When you breathe air into your lungs, oxygen is absorbed into the blood. This oxygen is then carried in the blood throughout the body to help it function. For people with chronic obstructive pulmonary disease (COPD), getting air in and out of the lungs is difficult.

There are two main forms of COPD: chronic bronchitis and emphysema. With COPD, the airways in the lungs become inflamed and thicken, and the tissue where oxygen is exchanged is destroyed. The flow of air in and out of the lungs decreases. When that happens, less oxygen gets into the body’s tissues.

The main risk factor for COPD is smoking. Other risk factors include:

  • Occupational exposure to dusts and chemicals
  • Long-term exposure to chemical fumes, vapors and dusts
  • Exposure to fumes from burning fuel
  • Age
  • Genetics

Treating COPD Means Treating The Whole Body

Once the lungs are damaged, they cannot regenerate. Because lung function affects overall health, COPD is treated as a systemic disease, meaning addressing the entire body, rather than a single organ.

In addition to medications to keep the lungs clear of mucus and decrease inflammation, one of the first lines of defense is to quit smoking.

Smoking breaks down the lining in the lungs and causes inflammation. Smoking in any form can damage the lungs, including vape, hookah and marijuana. Vaping presents new and different lung issues that are equally damaging, and in some cases, even more severe.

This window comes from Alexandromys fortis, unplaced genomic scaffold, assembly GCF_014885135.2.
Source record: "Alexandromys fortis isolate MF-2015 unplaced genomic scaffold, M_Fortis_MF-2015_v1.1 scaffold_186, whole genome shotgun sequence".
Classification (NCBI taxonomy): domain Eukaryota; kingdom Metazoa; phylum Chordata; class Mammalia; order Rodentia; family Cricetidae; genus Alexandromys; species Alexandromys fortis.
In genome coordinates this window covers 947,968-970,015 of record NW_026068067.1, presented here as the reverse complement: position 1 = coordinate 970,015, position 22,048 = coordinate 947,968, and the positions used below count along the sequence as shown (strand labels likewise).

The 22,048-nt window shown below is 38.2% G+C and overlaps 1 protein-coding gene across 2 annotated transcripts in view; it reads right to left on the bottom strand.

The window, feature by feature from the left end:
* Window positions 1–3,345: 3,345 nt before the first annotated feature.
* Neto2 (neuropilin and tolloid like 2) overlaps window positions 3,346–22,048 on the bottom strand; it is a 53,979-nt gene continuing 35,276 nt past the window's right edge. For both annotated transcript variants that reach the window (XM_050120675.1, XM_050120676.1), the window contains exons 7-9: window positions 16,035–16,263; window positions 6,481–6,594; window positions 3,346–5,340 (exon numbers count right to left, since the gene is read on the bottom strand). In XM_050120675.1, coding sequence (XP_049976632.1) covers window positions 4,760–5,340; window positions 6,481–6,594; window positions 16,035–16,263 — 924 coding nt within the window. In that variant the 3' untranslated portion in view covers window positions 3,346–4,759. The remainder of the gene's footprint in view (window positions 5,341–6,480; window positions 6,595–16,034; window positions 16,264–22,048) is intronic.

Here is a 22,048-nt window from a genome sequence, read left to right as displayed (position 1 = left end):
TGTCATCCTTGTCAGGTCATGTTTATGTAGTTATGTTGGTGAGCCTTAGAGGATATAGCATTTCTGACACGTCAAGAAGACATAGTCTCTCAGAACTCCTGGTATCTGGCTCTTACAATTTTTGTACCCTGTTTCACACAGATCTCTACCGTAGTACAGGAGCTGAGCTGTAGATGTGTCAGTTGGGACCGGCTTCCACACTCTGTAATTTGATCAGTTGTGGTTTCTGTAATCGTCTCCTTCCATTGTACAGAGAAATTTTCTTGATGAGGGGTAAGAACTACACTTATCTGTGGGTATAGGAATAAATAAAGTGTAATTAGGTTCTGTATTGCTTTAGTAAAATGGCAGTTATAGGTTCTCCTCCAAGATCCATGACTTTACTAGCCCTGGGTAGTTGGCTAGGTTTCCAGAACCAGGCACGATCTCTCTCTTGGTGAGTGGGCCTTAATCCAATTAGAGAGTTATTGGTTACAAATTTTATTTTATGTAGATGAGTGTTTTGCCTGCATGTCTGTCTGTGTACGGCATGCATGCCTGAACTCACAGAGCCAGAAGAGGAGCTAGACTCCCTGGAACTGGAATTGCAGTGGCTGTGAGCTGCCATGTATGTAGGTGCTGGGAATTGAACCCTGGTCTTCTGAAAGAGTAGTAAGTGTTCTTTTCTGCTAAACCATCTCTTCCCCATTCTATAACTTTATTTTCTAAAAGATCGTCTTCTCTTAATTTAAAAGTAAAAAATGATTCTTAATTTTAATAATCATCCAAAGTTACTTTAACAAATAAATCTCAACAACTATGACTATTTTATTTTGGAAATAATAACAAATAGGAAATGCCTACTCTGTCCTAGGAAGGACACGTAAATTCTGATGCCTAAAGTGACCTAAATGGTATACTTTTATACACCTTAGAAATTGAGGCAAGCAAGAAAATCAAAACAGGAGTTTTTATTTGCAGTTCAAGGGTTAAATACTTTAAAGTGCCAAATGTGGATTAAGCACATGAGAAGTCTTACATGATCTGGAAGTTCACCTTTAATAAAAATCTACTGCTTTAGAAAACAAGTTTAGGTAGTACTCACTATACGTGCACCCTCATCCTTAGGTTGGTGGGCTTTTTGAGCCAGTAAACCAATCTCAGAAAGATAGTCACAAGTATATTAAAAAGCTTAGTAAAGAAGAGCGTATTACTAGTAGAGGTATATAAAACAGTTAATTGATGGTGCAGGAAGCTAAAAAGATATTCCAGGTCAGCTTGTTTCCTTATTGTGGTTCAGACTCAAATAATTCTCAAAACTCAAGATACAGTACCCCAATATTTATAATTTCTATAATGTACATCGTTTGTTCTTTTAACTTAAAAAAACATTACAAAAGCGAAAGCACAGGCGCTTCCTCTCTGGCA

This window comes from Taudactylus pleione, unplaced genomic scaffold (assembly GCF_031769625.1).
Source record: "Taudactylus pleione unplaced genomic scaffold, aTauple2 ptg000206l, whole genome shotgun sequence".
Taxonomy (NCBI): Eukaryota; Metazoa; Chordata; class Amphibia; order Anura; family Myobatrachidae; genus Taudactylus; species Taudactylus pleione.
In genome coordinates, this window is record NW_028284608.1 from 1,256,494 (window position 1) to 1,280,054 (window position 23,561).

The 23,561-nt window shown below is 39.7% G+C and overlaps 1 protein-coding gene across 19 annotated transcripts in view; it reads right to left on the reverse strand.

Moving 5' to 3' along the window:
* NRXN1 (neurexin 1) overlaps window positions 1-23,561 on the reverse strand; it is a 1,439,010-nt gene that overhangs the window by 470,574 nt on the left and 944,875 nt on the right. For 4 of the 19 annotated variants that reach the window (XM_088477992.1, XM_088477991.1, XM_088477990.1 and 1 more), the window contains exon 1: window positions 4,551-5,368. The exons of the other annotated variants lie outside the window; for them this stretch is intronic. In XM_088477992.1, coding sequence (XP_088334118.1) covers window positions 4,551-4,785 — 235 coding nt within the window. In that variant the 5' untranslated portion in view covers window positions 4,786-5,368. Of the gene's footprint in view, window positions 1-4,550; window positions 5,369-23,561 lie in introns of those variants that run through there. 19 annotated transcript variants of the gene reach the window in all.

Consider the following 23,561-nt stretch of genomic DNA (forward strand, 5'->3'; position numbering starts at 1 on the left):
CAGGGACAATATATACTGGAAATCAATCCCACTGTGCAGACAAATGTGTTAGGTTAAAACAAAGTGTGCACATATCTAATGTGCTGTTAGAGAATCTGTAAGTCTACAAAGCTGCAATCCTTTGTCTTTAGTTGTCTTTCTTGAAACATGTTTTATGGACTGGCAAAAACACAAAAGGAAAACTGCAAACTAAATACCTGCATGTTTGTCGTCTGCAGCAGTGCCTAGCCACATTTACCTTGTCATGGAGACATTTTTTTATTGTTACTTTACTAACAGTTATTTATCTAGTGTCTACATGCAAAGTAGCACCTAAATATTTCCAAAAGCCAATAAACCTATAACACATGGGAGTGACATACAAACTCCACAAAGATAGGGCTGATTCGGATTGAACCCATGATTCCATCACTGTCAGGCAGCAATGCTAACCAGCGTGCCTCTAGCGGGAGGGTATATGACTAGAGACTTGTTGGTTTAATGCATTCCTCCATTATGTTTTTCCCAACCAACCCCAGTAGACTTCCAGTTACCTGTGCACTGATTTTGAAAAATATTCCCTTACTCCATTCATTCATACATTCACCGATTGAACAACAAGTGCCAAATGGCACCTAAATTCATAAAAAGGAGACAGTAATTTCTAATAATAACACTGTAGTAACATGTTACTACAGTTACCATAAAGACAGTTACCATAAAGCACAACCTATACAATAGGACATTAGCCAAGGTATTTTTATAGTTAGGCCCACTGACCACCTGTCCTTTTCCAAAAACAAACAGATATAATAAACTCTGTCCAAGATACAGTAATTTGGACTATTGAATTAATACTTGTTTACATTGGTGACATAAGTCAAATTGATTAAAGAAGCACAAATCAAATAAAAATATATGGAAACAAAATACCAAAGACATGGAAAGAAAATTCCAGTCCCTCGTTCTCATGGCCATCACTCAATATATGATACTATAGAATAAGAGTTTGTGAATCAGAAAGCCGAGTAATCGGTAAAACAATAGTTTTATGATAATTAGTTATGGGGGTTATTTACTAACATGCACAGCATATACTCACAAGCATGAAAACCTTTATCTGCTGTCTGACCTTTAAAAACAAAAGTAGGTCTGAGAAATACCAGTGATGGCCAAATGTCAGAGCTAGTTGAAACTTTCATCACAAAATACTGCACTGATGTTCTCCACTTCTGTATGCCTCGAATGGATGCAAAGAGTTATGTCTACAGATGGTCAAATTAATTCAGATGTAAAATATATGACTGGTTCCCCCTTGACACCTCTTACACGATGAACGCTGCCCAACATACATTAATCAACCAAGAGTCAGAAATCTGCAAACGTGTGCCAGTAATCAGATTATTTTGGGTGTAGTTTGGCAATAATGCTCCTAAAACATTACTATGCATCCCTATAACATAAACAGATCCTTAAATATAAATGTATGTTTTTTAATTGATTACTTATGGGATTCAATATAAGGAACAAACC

In addition to smoking cessation, it’s important for people with COPD to exercise and get adequate nutrition. Exercise helps blood circulate and helps the heart send oxygen to the body. It also strengthens the respiratory muscles, which can make breathing easier.

Overtime, COPD can lead to weight loss. When inflammation of the lungs becomes severe, the lung volume expands. This reduces the amount of space between the lungs and stomach, which can push the organs together when eating and cause discomfort. People with COPD should eat a diet with the right balance of nutrients, so they can maintain a healthy body mass index.

Identifying COPD

The Centers for Disease Control and Prevention estimate that 16 million Americans have COPD, and millions more are undiagnosed.

While COPD is incurable, with proper treatment, people can live healthy lives. But diagnosis must come first. Talk to your doctor if you recognize any of the signs:

  • Decreased exercise capacity
  • Coughing with mucus
  • Chest pain or a feeling of heaviness
  • Shortness of breath with activities that may not have caused shortness of breath in the past

High Risk For Lung Cancer

Because COPD and lung cancer share causes, people with COPD have a higher chance of developing lung cancer. There is now a screening that uses a low-dose CT scan to detect lung cancer early, at the most curable stage.

A lung cancer screening is recommended if you:

  • Are between 55 and 77-years-old.
  • Are currently a smoker or have quit within the past 15 years.
  • Have smoked at least a pack of cigarettes a day for 30 years (or the equivalent).

If you have a history of smoking or COPD, talk to your doctor to see if a lung cancer screening is right for you.